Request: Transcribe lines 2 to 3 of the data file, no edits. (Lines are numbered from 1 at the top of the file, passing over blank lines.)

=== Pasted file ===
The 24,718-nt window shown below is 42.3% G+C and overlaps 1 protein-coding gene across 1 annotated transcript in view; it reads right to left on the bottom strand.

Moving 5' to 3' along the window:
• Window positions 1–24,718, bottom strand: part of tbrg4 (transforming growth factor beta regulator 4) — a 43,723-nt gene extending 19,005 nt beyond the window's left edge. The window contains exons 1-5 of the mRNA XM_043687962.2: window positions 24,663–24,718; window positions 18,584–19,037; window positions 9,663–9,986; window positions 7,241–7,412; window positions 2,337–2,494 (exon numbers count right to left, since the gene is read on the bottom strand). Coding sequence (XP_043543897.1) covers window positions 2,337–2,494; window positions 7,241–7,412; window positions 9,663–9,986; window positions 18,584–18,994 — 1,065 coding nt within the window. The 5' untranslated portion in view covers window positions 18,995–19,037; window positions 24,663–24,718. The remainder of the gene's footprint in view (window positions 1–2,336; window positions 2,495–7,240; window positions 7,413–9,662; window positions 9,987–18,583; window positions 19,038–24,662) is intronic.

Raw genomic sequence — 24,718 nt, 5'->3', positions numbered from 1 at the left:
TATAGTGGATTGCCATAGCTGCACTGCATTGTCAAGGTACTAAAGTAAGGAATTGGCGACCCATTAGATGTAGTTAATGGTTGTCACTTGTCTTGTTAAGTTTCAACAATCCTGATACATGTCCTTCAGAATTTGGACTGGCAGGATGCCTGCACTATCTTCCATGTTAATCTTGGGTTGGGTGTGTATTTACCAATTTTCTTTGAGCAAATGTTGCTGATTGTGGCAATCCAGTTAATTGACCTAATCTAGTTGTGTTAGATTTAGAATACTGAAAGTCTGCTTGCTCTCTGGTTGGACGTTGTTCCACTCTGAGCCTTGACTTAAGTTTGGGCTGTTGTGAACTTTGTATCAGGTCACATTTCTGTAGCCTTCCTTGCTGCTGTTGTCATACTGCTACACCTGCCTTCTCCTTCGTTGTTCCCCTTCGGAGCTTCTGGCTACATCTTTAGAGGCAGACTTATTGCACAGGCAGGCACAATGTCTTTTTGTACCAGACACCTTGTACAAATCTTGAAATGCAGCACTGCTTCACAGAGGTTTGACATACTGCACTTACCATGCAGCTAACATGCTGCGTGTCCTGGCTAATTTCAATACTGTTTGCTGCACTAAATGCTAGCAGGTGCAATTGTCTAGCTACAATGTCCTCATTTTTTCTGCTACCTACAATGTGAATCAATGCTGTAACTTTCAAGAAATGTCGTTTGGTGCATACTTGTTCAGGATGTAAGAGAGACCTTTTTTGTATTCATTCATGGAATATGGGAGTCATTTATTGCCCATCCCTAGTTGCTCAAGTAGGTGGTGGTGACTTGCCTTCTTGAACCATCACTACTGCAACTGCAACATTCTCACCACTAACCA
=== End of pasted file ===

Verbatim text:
Moving 5' to 3' along the window:
• Window positions 1–24,718, bottom strand: part of tbrg4 (transforming growth factor beta regulator 4) — a 43,723-nt gene extending 19,005 nt beyond the window's left edge. The window contains exons 1-5 of the mRNA XM_043687962.2: window positions 24,663–24,718; window positions 18,584–19,037; window positions 9,663–9,986; window positions 7,241–7,412; window positions 2,337–2,494 (exon numbers count right to left, since the gene is read on the bottom strand). Coding sequence (XP_043543897.1) covers window positions 2,337–2,494; window positions 7,241–7,412; window positions 9,663–9,986; window positions 18,584–18,994 — 1,065 coding nt within the window. The 5' untranslated portion in view covers window positions 18,995–19,037; window positions 24,663–24,718. The remainder of the gene's footprint in view (window positions 1–2,336; window positions 2,495–7,240; window positions 7,413–9,662; window positions 9,987–18,583; window positions 19,038–24,662) is intronic.